From Saint Peter to Peter Pan to Peter, Paul, and Mary to Peter Capaldi, this classic boy name has endured. During the 1890s, Peter hovered around Top 50 mark, a place it remained well into 1970s. But today, Peter is stuck sharing a bunk bed with the rest of The Brady Bunch, a name that’s in style limbo, rather than acknowledged as a true classic.


Ralph instantly brings to mind the little boy from A Christmas Story, which makes it seem adorable – but, since the movie was set in the 1940s, perhaps not quite ready for revival. Pronounce it Rafe – as in British actor Ralph Fiennes – and it seems instantly cooler and suave. (But perhaps an exercise in frustration, as it might be a tough pronunciation to stick.) And yet, just Ralph, rhymes with Alf, has a certain clunky-cool appeal. It hovered around the Top 30 mark beginning in the 1890s, and would remain in the 20s and 30s for decades.


Ray feels retro and modern at once. With boys answering to names like Jax and Dash, Ray is an obvious choice. The name has plenty of history, too, making it a possibility for parents interested in 1890s baby names. Ray brings to mind jazz great Charles, as well as celebrated author Bradbury. Rey is the Spanish word for king, and the name of the Star Wars heroine.

Are there any great 1890s baby names I’ve missed? Would you consider any of these for a child? And have I lost my mind with Gertrude?

First published on February 24, 2016, this post was substantially revised and re-published on August 26, 2020.

vintage 1890s names vintage 1890s names

About Abby Sandel

Whether you're naming a baby, or just all about names, you've come to the right place! Appellation Mountain is a haven for lovers of obscure gems and enduring classics alike.

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What do you think?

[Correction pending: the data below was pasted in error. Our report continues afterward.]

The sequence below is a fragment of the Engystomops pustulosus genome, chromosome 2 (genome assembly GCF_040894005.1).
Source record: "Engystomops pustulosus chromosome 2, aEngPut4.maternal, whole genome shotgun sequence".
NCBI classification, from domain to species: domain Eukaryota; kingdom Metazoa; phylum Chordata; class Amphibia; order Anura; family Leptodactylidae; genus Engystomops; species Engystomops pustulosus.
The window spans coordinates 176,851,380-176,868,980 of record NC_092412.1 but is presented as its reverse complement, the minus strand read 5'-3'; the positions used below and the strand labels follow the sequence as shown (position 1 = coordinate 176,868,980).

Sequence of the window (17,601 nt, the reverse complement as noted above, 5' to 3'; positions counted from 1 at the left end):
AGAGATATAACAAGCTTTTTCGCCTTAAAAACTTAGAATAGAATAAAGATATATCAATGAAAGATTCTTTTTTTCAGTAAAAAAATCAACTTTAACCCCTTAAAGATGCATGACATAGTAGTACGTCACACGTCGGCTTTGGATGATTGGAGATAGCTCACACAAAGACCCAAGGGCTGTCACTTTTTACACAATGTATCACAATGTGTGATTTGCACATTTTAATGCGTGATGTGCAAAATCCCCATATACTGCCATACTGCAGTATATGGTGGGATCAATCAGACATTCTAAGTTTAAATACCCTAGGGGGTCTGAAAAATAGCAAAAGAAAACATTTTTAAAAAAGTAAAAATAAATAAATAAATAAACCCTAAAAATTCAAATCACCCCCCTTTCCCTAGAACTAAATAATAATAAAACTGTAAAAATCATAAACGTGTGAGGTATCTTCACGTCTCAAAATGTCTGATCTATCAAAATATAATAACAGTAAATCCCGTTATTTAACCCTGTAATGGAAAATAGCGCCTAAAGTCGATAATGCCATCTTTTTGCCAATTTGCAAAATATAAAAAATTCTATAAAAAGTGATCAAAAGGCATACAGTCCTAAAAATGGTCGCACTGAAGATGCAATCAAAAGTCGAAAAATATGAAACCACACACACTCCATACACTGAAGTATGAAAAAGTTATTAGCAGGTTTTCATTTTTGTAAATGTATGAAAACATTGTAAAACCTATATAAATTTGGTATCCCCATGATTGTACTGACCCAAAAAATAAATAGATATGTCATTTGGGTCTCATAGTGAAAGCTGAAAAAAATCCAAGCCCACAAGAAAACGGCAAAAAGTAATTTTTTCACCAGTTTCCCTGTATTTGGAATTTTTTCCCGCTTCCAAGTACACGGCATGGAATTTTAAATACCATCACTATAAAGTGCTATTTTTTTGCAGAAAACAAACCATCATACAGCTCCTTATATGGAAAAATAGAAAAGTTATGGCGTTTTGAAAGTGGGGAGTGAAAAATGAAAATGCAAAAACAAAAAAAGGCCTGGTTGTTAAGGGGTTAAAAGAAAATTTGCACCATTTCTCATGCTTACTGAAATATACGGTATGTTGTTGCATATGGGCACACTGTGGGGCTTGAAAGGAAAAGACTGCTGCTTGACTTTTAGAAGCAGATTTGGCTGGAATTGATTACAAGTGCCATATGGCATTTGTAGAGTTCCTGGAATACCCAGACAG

1. A fair number of these names are found in my family tree; most of these relatives were born 1890s to mid 1920s.

    Great-aunts: Irene (2), Pearl, and Ruth (also Audrey, Delores, Edna, Erna, Evelyn, Grace, Jessie, Mary, Mildred, Millie, Octava, and Thelma).

    Great-uncles: Francis, Marion (2), Peter, Ralph, and Ray Earl (also Chester, Dewitt, Doren, Glenn, Louis, Luther, Waldo, and William.

  2. Marguerite and Marian are favorites of mine. I also think Irene is lovely, though I didn’t always think so. A college acquaintance (native of Greece) was named Irena – a fun twist!

    For boys, I like Francis (I really admire St. Francis de Sales) and Frederick. Elmer was the name of one of my great-grandfathers, but it has no appeal to me. Earl is the same…I have a hard time believing either will enjoy a comeback.

  3. Wow, I guess I should have been born in the 1870s to name all my kids back then. I love this list! We have a toddler Harriet called Hattie. I didn’t consider how similar it sounds to the popular “Addie,” or also to “Daddy,” but we still love it and find it suits our daughter perfectly. I don’t think Gertrude will come back any time soon, but I can see Trudy coming back as a given name. Most unlikely of all for revival: Elmer.

  4. My two year old is Otto and we know three little Pearl’s. It was a great decade for namespiration.

  5. Lol a lot of these names belong to my family. My mom is Gertrude Louise, her grandmother was Sallie. I have Aunt’s Pearl and Hattie their father my granddaddy was Henry. My step grandmother was Ruby.

  6. I love Marion/Marian (I think I prefer the -an spelling but I really like both)

    I don’t like Ralph though. Ralph is what kids in these parts call vomit. Is that association local?